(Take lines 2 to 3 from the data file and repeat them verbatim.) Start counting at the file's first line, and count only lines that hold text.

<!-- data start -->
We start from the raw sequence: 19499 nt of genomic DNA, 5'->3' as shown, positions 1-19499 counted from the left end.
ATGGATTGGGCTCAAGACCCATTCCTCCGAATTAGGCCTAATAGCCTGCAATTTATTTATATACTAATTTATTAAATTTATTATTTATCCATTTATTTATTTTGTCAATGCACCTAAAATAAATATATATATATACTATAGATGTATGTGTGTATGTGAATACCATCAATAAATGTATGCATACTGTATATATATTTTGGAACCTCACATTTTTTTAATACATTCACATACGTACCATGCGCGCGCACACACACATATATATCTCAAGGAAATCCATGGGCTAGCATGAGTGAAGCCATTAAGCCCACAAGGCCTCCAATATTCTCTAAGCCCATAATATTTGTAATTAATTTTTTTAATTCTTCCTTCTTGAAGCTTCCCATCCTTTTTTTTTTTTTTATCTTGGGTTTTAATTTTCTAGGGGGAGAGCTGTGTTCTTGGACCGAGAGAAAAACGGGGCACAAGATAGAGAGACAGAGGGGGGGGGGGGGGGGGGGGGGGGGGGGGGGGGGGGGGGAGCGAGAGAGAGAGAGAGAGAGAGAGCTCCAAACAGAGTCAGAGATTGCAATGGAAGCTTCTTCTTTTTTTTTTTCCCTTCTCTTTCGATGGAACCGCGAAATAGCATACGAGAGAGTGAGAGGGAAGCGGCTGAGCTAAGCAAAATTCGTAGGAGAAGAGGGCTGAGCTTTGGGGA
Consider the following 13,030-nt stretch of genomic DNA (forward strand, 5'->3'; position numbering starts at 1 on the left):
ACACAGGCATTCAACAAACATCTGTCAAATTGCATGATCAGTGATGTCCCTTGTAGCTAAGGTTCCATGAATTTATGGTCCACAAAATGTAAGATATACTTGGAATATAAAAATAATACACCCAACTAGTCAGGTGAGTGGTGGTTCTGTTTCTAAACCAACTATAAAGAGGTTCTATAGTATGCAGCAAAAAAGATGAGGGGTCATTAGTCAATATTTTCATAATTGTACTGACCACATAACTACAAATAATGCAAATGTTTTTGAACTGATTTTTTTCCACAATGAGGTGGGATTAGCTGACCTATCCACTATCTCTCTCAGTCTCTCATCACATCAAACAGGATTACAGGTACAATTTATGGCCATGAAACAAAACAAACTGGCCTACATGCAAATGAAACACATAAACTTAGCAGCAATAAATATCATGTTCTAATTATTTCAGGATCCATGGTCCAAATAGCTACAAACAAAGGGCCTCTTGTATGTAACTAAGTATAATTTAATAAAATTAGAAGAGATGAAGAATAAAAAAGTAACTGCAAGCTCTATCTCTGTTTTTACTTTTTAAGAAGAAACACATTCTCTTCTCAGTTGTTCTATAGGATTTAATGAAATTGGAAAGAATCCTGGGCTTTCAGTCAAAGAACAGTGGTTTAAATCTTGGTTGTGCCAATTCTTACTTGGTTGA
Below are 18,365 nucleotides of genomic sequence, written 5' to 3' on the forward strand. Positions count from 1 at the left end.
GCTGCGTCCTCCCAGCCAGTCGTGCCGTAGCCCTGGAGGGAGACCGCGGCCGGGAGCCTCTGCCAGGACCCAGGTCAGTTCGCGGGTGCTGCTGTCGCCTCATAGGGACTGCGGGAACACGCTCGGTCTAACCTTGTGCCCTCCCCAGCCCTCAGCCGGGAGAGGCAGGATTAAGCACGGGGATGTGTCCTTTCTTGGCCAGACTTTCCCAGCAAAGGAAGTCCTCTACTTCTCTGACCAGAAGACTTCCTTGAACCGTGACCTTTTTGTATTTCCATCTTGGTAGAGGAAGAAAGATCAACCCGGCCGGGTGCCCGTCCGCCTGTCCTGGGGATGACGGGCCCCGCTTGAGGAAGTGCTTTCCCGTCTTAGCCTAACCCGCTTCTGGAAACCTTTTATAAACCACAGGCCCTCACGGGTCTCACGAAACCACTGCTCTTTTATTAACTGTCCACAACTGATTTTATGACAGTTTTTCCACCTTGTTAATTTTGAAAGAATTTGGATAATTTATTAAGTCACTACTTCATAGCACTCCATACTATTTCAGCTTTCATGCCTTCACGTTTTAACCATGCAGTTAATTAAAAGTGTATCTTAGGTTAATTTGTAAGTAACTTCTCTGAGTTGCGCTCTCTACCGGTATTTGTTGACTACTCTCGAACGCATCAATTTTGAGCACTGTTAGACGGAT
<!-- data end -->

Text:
ATGGATTGGGCTCAAGACCCATTCCTCCGAATTAGGCCTAATAGCCTGCAATTTATTTATATACTAATTTATTAAATTTATTATTTATCCATTTATTTATTTTGTCAATGCACCTAAAATAAATATATATATATACTATAGATGTATGTGTGTATGTGAATACCATCAATAAATGTATGCATACTGTATATATATTTTGGAACCTCACATTTTTTTAATACATTCACATACGTACCATGCGCGCGCACACACACATATATATCTCAAGGAAATCCATGGGCTAGCATGAGTGAAGCCATTAAGCCCACAAGGCCTCCAATATTCTCTAAGCCCATAATATTTGTAATTAATTTTTTTAATTCTTCCTTCTTGAAGCTTCCCATCCTTTTTTTTTTTTTTATCTTGGGTTTTAATTTTCTAGGGGGAGAGCTGTGTTCTTGGACCGAGAGAAAAACGGGGCACAAGATAGAGAGACAGAGGGGGGGGGGGGGGGGGGGGGGGGGGGGGGGGGGGGGGGAGCGAGAGAGAGAGAGAGAGAGAGAGCTCCAAACAGAGTCAGAGATTGCAATGGAAGCTTCTTCTTTTTTTTTTTCCCTTCTCTTTCGATGGAACCGCGAAATAGCATACGAGAGAGTGAGAGGGAAGCGGCTGAGCTAAGCAAAATTCGTAGGAGAAGAGGGCTGAGCTTTGGGGA
Consider the following 13,030-nt stretch of genomic DNA (forward strand, 5'->3'; position numbering starts at 1 on the left):